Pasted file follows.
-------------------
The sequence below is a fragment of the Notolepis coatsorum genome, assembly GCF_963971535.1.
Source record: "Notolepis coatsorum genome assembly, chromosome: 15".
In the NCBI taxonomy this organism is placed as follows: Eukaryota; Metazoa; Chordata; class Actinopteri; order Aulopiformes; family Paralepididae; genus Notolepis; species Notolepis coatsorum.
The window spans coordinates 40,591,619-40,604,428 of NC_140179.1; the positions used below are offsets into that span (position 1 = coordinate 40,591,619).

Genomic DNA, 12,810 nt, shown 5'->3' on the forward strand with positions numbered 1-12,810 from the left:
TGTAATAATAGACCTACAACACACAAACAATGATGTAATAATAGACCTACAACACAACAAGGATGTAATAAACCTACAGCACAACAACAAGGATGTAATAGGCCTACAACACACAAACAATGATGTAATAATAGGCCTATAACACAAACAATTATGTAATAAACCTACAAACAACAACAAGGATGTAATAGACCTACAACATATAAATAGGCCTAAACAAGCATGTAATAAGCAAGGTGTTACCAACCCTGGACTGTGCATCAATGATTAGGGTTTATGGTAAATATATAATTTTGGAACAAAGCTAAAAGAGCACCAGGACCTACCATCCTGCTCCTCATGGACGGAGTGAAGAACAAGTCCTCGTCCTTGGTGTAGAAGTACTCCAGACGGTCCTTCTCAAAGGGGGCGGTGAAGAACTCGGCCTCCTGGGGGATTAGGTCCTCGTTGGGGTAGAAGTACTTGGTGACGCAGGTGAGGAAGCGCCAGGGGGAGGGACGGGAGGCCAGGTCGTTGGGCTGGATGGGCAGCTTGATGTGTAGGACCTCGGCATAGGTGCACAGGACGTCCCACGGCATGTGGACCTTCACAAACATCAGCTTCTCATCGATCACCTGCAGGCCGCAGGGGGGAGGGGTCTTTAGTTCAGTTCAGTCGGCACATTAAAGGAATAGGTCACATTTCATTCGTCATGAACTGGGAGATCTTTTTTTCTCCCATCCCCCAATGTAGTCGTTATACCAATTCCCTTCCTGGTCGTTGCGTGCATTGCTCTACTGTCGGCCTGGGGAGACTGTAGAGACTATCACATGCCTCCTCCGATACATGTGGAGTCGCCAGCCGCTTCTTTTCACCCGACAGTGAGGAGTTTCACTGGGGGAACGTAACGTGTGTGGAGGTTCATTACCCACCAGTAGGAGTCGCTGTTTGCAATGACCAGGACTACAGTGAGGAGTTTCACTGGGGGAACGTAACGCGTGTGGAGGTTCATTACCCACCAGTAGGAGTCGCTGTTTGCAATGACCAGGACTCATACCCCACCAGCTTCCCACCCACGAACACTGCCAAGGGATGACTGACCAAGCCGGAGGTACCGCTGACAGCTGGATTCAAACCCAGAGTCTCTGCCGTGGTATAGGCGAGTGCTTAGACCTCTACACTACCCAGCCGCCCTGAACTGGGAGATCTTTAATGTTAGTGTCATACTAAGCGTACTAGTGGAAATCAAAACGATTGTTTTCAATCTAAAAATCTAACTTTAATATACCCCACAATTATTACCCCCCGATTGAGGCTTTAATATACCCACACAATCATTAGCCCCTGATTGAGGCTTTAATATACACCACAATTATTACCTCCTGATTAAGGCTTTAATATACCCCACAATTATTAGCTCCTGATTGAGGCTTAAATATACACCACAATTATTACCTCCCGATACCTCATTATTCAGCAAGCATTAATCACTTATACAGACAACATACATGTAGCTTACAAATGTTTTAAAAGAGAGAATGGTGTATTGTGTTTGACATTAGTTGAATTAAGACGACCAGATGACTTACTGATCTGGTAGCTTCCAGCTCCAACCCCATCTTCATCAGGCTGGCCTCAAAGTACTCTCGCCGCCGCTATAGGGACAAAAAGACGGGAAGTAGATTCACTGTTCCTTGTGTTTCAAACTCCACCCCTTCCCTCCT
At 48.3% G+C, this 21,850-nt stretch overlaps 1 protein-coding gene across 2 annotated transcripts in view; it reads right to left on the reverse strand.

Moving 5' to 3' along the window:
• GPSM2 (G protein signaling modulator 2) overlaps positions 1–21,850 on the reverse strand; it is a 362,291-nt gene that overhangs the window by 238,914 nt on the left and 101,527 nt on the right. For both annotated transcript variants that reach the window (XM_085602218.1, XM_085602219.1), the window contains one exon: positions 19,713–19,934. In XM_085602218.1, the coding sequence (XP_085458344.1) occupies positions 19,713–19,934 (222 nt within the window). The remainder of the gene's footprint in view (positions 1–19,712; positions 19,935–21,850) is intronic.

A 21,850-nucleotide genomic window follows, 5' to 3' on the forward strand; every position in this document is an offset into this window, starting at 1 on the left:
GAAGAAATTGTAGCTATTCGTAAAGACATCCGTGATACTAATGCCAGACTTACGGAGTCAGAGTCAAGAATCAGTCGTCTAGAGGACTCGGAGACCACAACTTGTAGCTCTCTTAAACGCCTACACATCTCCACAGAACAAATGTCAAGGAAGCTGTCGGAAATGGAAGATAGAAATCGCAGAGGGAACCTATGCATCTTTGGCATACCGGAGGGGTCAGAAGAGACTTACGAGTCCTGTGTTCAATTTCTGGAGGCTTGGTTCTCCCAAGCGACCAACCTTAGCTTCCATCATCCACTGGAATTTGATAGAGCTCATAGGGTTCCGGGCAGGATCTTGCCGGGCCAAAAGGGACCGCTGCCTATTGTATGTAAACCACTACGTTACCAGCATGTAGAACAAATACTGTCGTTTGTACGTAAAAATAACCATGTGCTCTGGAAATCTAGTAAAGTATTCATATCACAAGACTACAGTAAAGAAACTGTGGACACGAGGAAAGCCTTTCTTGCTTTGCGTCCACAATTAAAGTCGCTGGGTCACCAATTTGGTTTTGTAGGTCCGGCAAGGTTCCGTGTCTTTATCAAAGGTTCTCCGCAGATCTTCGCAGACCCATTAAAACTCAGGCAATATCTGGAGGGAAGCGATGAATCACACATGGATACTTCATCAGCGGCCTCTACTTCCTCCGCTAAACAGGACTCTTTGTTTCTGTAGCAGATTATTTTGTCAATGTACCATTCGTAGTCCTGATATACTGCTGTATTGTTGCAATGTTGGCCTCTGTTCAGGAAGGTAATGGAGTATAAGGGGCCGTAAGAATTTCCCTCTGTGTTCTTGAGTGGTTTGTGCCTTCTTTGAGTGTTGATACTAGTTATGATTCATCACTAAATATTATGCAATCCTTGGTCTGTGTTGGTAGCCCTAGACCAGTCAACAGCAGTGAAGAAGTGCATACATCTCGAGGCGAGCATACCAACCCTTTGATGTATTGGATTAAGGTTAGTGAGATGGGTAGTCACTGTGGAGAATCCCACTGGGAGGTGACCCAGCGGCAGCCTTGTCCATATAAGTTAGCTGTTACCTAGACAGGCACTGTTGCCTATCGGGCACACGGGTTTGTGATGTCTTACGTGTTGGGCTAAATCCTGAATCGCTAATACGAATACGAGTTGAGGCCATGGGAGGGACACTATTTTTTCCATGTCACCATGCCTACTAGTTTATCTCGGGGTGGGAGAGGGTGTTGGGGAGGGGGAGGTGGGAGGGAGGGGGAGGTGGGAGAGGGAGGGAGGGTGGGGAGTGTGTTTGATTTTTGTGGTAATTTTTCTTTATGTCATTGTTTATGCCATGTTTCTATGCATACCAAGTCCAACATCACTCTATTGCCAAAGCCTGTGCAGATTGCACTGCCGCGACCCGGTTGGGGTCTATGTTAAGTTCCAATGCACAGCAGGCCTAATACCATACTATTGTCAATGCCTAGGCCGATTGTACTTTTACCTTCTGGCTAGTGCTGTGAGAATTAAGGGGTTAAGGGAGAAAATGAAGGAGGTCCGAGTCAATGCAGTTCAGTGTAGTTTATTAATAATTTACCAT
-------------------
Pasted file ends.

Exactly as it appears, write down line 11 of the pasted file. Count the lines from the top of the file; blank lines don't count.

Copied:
GAAGAAATTGTAGCTATTCGTAAAGACATCCGTGATACTAATGCCAGACTTACGGAGTCAGAGTCAAGAATCAGTCGTCTAGAGGACTCGGAGACCACAACTTGTAGCTCTCTTAAACGCCTACACATCTCCACAGAACAAATGTCAAGGAAGCTGTCGGAAATGGAAGATAGAAATCGCAGAGGGAACCTATGCATCTTTGGCATACCGGAGGGGTCAGAAGAGACTTACGAGTCCTGTGTTCAATTTCTGGAGGCTTGGTTCTCCCAAGCGACCAACCTTAGCTTCCATCATCCACTGGAATTTGATAGAGCTCATAGGGTTCCGGGCAGGATCTTGCCGGGCCAAAAGGGACCGCTGCCTATTGTATGTAAACCACTACGTTACCAGCATGTAGAACAAATACTGTCGTTTGTACGTAAAAATAACCATGTGCTCTGGAAATCTAGTAAAGTATTCATATCACAAGACTACAGTAAAGAAACTGTGGACACGAGGAAAGCCTTTCTTGCTTTGCGTCCACAATTAAAGTCGCTGGGTCACCAATTTGGTTTTGTAGGTCCGGCAAGGTTCCGTGTCTTTATCAAAGGTTCTCCGCAGATCTTCGCAGACCCATTAAAACTCAGGCAATATCTGGAGGGAAGCGATGAATCACACATGGATACTTCATCAGCGGCCTCTACTTCCTCCGCTAAACAGGACTCTTTGTTTCTGTAGCAGATTATTTTGTCAATGTACCATTCGTAGTCCTGATATACTGCTGTATTGTTGCAATGTTGGCCTCTGTTCAGGAAGGTAATGGAGTATAAGGGGCCGTAAGAATTTCCCTCTGTGTTCTTGAGTGGTTTGTGCCTTCTTTGAGTGTTGATACTAGTTATGATTCATCACTAAATATTATGCAATCCTTGGTCTGTGTTGGTAGCCCTAGACCAGTCAACAGCAGTGAAGAAGTGCATACATCTCGAGGCGAGCATACCAACCCTTTGATGTATTGGATTAAGGTTAGTGAGATGGGTAGTCACTGTGGAGAATCCCACTGGGAGGTGACCCAGCGGCAGCCTTGTCCATATAAGTTAGCTGTTACCTAGACAGGCACTGTTGCCTATCGGGCACACGGGTTTGTGATGTCTTACGTGTTGGGCTAAATCCTGAATCGCTAATACGAATACGAGTTGAGGCCATGGGAGGGACACTATTTTTTCCATGTCACCATGCCTACTAGTTTATCTCGGGGTGGGAGAGGGTGTTGGGGAGGGGGAGGTGGGAGGGAGGGGGAGGTGGGAGAGGGAGGGAGGGTGGGGAGTGTGTTTGATTTTTGTGGTAATTTTTCTTTATGTCATTGTTTATGCCATGTTTCTATGCATACCAAGTCCAACATCACTCTATTGCCAAAGCCTGTGCAGATTGCACTGCCGCGACCCGGTTGGGGTCTATGTTAAGTTCCAATGCACAGCAGGCCTAATACCATACTATTGTCAATGCCTAGGCCGATTGTACTTTTACCTTCTGGCTAGTGCTGTGAGAATTAAGGGGTTAAGGGAGAAAATGAAGGAGGTCCGAGTCAATGCAGTTCAGTGTAGTTTATTAATAATTTACCAT